Communities Economy

Gross Value Added in Wales – the headlines and beyond

The latest Gross Value Added (GVA) statistics released on 20 December by the Office for National Statistics (ONS) show that Wales still has the lowest GVA per head of the UK nations and regions at 72.7% of the UK average in 2016, however it had the largest growth in GVA per head of the UK nations at 3.5% between 2015 and 2016, with only London of the English regions experiencing greater growth in GVA per head.

04 January 2018

Darllenwch yr erthygl yma yn Gymraeg | View this post in Welsh

The latest Gross Value Added (GVA) statistics released on 20 December by the Office for National Statistics (ONS) show that Wales still has the lowest GVA per head of the UK nations and regions at 72.7% of the UK average in 2016, however it had the largest growth in GVA per head of the UK nations at 3.5% between 2015 and 2016, with only London of the English regions experiencing greater growth in GVA per head.

So, drilling down from the headlines, how does performance differ across Wales, how does the ONS’ new way of measuring GVA work, and is GVA the be-all and end-all in assessing Welsh economic performance?

What are the headlines from the latest GVA release for performance across Wales?

In 2016, all nations and regions of the UK had GVA per head that is lower than the UK average except London and the South East of England. Welsh GVA per head as a percentage of the UK average has been the lowest of all of the UK nations and regions since 2001. Similarly, West Wales and the Valleys has had the lowest level of GVA per head as a percentage of the UK average of all UK NUTS 2 areas (the areas that have historically been used to determine allocations of EU structural funds) since 1998.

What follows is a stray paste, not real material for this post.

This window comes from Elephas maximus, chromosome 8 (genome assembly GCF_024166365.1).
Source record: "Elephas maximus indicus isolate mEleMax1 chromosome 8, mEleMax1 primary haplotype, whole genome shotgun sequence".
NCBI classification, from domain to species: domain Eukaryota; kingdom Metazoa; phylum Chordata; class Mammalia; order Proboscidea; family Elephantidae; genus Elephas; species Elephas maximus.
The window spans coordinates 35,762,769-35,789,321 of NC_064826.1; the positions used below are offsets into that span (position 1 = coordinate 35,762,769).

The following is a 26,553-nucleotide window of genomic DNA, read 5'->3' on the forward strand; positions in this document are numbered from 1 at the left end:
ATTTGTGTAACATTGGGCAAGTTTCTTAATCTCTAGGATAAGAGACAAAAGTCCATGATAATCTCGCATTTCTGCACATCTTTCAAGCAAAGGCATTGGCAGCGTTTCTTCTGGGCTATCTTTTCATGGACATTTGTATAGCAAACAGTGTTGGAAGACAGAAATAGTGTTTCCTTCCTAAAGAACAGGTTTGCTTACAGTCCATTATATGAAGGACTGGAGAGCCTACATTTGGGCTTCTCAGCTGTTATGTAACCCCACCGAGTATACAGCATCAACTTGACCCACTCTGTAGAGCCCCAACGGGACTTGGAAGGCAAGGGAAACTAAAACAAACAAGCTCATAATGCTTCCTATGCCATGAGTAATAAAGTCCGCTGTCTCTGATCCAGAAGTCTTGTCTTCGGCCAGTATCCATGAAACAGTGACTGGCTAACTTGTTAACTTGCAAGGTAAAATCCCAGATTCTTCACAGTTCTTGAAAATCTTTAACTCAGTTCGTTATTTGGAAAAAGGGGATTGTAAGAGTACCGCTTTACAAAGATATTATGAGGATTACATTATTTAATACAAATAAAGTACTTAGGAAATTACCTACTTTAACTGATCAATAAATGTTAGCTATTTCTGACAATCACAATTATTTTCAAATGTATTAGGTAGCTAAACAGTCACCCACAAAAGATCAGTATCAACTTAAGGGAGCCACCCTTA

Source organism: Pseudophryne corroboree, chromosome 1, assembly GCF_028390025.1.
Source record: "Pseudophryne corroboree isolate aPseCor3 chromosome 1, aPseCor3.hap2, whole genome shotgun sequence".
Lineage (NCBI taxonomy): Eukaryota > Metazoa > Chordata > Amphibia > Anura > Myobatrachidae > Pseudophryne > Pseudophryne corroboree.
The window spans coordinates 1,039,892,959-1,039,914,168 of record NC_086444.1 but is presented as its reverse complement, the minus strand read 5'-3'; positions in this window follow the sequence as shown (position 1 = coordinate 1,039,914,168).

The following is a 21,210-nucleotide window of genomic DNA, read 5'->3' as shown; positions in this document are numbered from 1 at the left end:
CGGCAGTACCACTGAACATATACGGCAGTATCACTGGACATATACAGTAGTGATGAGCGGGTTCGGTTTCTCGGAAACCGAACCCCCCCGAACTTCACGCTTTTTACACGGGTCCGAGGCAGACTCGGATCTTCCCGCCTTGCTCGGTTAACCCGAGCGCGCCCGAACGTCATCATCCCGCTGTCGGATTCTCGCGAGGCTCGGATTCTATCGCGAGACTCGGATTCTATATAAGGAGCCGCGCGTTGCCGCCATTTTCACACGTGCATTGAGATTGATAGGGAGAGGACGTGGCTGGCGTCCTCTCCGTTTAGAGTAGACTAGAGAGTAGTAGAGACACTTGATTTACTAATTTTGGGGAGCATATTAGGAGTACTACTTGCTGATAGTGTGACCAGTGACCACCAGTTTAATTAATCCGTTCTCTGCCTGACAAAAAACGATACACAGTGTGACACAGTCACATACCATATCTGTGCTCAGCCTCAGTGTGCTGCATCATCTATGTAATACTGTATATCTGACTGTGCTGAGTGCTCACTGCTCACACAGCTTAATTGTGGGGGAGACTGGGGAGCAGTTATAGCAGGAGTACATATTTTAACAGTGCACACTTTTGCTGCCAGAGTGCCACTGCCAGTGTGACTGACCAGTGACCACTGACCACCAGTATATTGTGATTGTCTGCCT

These figures form part of the context for the entrenched, long-term and structural inequalities highlighted in the Welsh Government’s Economic Action Plan as a key challenge facing Wales.  These inequalities have developed over generations, and the Welsh Government considers that a whole-government approach is needed to address them, and to improve the competitiveness of Wales and address geographical variations in economic outcomes.

While all of the Welsh NUTS3 areas have GVA per head below the UK average, there is variation in economic performance across Wales. The Isle of Anglesey and Gwent Valleys have the lowest levels of GVA per head of any NUTS3 regions across the UK, with GVA per head at 51.8% and 56.0% of the UK average in 2016 for these two areas.  However, it is worth being aware that commuting affects GVA figures for smaller areas, with areas such as Anglesey and Blaenau Gwent having more people commuting out than commuting in this means that their populations will contribute to the GVA of other areas.

Conversely, Cardiff and the Vale of Glamorgan has had the highest GVA per head of the Welsh NUTS 3 areas since 1999, and had GVA per head of 93.8% of the UK average in 2016.

We’ll be looking in more detail at figures for local authorities and the economic regions the Welsh Government has established in a further article tomorrow.

Figure 1: GVA per head as a percentage of UK average, UK nations and regions in 2016

Graph showing GVA per head as a percentage of UK average, UK nations and regions in 2016.

Figure 2: GVA per head as a percentage of the UK average, Welsh NUTS 3 regions, 2016

Graph showing GVA per head as a percentage of the UK average, Welsh NUTS 3 regions, 2016

What is the ‘balanced’ measure of GVA, and how is it different to the ‘income’ measure that was previously the headline measure of GVA?